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Phishing Emails: Resist the Urge to Click

October is Cybersecurity Awareness Month, which was established 18 years ago by the Cybersecurity & Infrastructure Security Agency (CISA). With the brutal consequences of poor cybersecurity hygiene and the impact it can have on your business and personal life, every month should be Cybersecurity Awareness Month! Each week, CISA rolls out a new theme, and the focus for this week is “Phight the Phish!.”

In recent years, phishing attempts have been on the rise resulting in compromised accounts, ransomware, lost time and funds, as well as widespread spam and fraud. As our world continues to move toward more of a virtual setting, users should be aware of the risks and ways fraudsters can attempt to get your information.

What is Phishing?

The term “phishing” should be familiar to most individuals in today’s world. Phishing can be defined as the fraudulent practice of sending emails purporting to be from reputable companies in order to induce individuals to reveal personal information, such as passwords and credit card numbers (Oxford Dictionary). Phishing attempts use a form of manipulation called “social engineering” to result in action from the targeted user. Social engineering is defined as the use of deception to manipulate individuals into divulging confidential or personal information that may be used for fraudulent purposes (Oxford Dictionary). Fraudsters have become more and more clever when it comes to these attempts to access your account, and that requires a response from the user.

Examples of phishing and other potentially harmful emails can include subjects such as expired passwords, invoice or fax attachments, shared folders or files, and credit card or payroll information.

To help a user identify whether an email is “good” or “bad”, there are some general questions you should ask:

  • Was I warned about this email by my IT staff?
    • Companies that have a full-time IT staff may be aware of a phishing email circulating your company or area and often communicate that to your organization. Simply put, be sure to read those emails from your IT team. Doing so can save you from an awkward conversation.
  • Should I open the email?
    • Some phishing attempts can appear obvious from the title of the email and the sender. Other times it is hard to tell. Before opening an email, you should be sure that the visible information checks all of the boxes for a legitimate email. Some phishing emails or emails containing malware, and viruses can be executed by simply opening the email.
  • Am I expecting an email from this user?
    • Often times an email coming from an individual of high authority can result in immediate action. That is what a fraudster is expecting. Asking yourself “why” is the best way to combat these kinds of phishing attempts.
  • Does this email seem legitimate?
    • Phishing emails can often times look real, use actual logos, or appear to be coming from a known individual to the user. Attention to detail is an important aspect of picking out a phishing email.
  • Did this email come from a known email address or sender?
    • Phishing emails often “mask” email addresses making it hard to see where the actual email is coming from. Many companies have implemented a banner to warn the user that the email came from outside the network. Phishers can also duplicate this so it is important to be alert.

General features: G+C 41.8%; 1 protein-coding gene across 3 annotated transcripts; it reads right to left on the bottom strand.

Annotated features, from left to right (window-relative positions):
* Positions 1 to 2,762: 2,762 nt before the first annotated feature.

• Does this email require action?
    • Some users can be “click-happy”, and that is what phishing attempts try to exploit. Prior to taking any action, be sure to read the email thoroughly.
  • What action or information is the email requesting of me?
    • In some emails it can be obvious, such as changing an expired password or accessing a document or file. If the email is directing you to the internet or telling you to open a file, be cautious when taking the next step.
  • Are there any attachments or links in the email?
    • Phishing emails often notify you of an expired password or a file that you need to view. Before clicking on any attachments or links, be sure the email meets all of the criteria of a legitimate email.
  • Can I verify the validity of this email with the individual?
    • If the email appears to be a legitimate email, verifying with the individual who sent the email can be another form of confirmation. You should not reply to the email or use any contact information in the email to contact the individual in the case that the individual’s email or phone have been compromised.

When it comes to phishing attempts and bad emails, one wrong move can result in a world of headaches for the user and for the organization. Before you open that new email, asking yourself these simple questions above can help you in identifying these types of emails.

Be Aware, Be Diligent, Remember your training and Resist the Urge to Click. Your IT professional/team will thank you.

McKonly & Asbury can assist your company in managing cybersecurity threats by performing a SOC for Cybersecurity engagement to identify whether effective processes and controls are in place and provide you with recommendations to detect, respond to, and mitigate and recover from breaches and other cybersecurity events. Please reach out to David Hammarberg at dhammarberg@macpas.com. We can answer any questions and help you determine if a SOC for Cybersecurity report would be useful for your company.

 


About the Author

Christopher Fieger

Chris joined McKonly & Asbury in 2019 and is currently a Supervisor with the firm. He is a member of the firm’s Audit & Assurance Segment, serving the manufacturing industry and SOC practice

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